Big oil in small schools

How the oil and gas industry has gotten into Boulder County schools and student groups

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In the last year, various members of the oil and gas industry have visited the students of a Boulder high school environmental group. School officials invited those industry folks most of the time, but some questions have since arisen.

Who invited the oil and gas representatives? Why are they allowed to speak to students without parents around? Is there any context in which industry members can provide an educational benefit to students?

Consider New Vista High School in Boulder as a trial case. In the last year, they’ve had representatives from the Colorado Oil and Gas Conservation Commission (COGCC), oil and gas engineering students, fracking geologists and more speak with members of the student group Earth Task Force.

The group is supervised by Madeline Bachner, who is not a teacher at the school, but a contracted employee from the Cottonwood Institute — a nonprofit that helps students in underserved schools develop environmental groups and initiatives. Bachner is not the only contracted employee in the district, which serves many smaller schools like the 350-student New Vista.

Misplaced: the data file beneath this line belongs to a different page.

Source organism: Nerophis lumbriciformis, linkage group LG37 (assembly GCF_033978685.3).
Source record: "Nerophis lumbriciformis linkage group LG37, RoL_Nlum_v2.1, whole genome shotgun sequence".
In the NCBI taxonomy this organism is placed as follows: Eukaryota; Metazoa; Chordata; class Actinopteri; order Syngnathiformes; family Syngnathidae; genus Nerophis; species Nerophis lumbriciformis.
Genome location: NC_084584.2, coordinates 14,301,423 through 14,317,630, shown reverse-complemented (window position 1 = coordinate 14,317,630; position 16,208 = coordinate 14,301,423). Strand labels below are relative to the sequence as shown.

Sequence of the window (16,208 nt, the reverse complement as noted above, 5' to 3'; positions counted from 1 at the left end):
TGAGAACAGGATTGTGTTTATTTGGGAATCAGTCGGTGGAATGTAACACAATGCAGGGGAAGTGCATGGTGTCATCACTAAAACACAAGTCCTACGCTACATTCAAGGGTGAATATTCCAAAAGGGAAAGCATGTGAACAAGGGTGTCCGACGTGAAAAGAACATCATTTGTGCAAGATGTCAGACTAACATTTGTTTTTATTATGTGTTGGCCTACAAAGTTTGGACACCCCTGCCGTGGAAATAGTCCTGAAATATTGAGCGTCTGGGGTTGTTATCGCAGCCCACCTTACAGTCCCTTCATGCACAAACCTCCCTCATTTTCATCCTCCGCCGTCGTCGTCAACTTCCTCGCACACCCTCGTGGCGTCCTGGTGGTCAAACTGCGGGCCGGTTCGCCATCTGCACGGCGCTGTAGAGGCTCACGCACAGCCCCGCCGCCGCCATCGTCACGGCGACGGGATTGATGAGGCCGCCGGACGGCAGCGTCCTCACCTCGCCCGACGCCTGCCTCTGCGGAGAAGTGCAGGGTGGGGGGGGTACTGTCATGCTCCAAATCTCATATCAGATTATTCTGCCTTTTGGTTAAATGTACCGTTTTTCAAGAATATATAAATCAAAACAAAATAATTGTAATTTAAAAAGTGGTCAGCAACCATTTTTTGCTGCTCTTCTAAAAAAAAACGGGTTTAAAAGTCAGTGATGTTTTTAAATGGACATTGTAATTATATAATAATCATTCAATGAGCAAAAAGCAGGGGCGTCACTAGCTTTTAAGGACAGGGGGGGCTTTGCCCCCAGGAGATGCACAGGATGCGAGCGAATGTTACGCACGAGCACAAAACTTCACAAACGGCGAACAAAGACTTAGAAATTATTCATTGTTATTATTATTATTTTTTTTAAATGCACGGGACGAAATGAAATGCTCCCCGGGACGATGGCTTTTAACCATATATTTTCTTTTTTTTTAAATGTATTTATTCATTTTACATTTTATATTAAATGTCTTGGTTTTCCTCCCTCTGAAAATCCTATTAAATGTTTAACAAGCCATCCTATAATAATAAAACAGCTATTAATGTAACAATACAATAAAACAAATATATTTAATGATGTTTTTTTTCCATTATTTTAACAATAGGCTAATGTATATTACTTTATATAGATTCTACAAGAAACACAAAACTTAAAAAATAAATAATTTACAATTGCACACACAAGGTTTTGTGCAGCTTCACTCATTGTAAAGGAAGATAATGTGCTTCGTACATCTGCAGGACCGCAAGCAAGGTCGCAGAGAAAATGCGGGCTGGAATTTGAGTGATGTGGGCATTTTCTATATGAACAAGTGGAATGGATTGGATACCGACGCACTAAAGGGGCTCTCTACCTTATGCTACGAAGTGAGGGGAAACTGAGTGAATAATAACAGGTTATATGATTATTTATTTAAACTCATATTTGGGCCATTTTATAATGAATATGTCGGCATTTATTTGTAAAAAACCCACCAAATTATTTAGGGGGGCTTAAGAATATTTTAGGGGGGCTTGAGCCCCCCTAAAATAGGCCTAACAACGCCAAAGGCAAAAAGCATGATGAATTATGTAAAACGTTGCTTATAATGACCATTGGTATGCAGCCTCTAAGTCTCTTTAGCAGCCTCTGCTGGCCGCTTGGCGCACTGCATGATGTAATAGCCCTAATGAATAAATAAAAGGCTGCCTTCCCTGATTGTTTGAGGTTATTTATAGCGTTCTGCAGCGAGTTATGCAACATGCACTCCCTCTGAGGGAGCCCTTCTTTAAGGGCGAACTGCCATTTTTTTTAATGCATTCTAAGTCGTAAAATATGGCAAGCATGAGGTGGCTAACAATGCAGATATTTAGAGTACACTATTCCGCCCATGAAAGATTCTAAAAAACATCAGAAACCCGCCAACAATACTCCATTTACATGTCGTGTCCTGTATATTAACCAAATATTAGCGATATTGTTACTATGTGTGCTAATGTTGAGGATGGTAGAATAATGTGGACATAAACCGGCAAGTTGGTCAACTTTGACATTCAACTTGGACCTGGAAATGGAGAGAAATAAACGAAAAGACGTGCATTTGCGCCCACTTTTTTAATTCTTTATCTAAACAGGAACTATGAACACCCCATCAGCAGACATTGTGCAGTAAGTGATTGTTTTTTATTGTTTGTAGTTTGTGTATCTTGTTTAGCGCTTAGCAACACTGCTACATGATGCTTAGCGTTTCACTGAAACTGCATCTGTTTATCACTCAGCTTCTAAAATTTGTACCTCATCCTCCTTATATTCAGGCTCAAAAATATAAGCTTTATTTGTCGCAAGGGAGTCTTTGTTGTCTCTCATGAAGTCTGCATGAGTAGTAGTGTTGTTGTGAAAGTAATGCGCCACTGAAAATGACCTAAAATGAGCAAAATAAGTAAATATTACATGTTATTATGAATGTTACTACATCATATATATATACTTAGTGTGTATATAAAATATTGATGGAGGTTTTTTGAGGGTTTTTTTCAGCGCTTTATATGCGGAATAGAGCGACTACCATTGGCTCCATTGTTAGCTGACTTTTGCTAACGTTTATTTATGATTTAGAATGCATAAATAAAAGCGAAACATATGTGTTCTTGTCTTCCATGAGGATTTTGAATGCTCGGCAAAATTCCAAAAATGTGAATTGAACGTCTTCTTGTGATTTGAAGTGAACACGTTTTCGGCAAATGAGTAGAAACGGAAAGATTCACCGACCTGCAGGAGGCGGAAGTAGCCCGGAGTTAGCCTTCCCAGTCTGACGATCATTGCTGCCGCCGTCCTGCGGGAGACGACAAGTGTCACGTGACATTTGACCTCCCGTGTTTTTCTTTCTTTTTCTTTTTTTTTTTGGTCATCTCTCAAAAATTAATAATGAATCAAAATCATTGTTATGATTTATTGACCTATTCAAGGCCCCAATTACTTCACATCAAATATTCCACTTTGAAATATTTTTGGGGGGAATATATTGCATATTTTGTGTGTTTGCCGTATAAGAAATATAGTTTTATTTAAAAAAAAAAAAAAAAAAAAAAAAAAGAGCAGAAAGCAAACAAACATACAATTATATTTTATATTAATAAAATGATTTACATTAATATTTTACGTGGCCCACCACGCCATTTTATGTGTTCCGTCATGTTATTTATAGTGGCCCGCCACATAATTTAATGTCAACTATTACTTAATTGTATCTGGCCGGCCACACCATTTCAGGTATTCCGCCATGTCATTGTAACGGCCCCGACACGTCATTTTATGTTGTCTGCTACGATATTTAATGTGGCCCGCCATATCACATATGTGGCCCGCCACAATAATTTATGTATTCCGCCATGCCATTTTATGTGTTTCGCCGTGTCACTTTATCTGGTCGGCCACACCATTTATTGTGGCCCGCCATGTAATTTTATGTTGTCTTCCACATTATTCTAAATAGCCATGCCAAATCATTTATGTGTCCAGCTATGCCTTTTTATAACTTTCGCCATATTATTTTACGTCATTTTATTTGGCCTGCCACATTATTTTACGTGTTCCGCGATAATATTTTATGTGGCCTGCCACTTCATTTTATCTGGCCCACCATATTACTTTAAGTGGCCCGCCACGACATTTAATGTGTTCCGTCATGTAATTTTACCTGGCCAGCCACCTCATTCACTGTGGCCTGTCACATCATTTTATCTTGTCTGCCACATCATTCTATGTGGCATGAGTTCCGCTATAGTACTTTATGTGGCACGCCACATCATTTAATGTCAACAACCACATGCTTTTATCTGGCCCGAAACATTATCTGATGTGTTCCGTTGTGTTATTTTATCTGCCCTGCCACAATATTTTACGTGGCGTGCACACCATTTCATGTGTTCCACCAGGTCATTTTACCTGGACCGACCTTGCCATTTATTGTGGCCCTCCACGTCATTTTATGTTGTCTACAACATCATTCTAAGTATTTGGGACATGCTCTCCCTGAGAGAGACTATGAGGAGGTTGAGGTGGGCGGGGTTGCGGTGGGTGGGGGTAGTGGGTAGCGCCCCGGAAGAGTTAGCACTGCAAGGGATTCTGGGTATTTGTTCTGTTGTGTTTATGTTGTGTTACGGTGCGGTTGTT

On Sept. 10, a research student from Colorado State University came in to speak to the Earth Task Force. Asma Hanif came to share with students a new program she helped develop with Ken Carlson called Colorado Water Watch, which “intends to watch for any contamination, especially due to oil and gas operations in the Denver Julesburg basin.”

Hanif ’s LinkedIn biography says her current role as research assistant at the school includes tasks like “designing static and real-time optimization tools for oil and gas industry clients,” and developing technology that provides “real-time data [that] would help the industry in risk management.”

Colorado State, for those who missed it, also recently announced the creation of the Center for the New Energy Economy, a research facility headed by former Colorado Governor Bill Ritter and many former industry people.

Hanif ’s scheduled appearance caused a stir amongst some parents who thought she was a representative of the COGCC. That wasn’t quite true. But she was recommended by the director of the COGCC, Matt Lepore.

“[Hanif and researchers] were putting up a website and they were looking for people to review the website — to sort of beta test the website. I suggested they could have the students at New Vista do that as a way to engage those students,” says Lepore.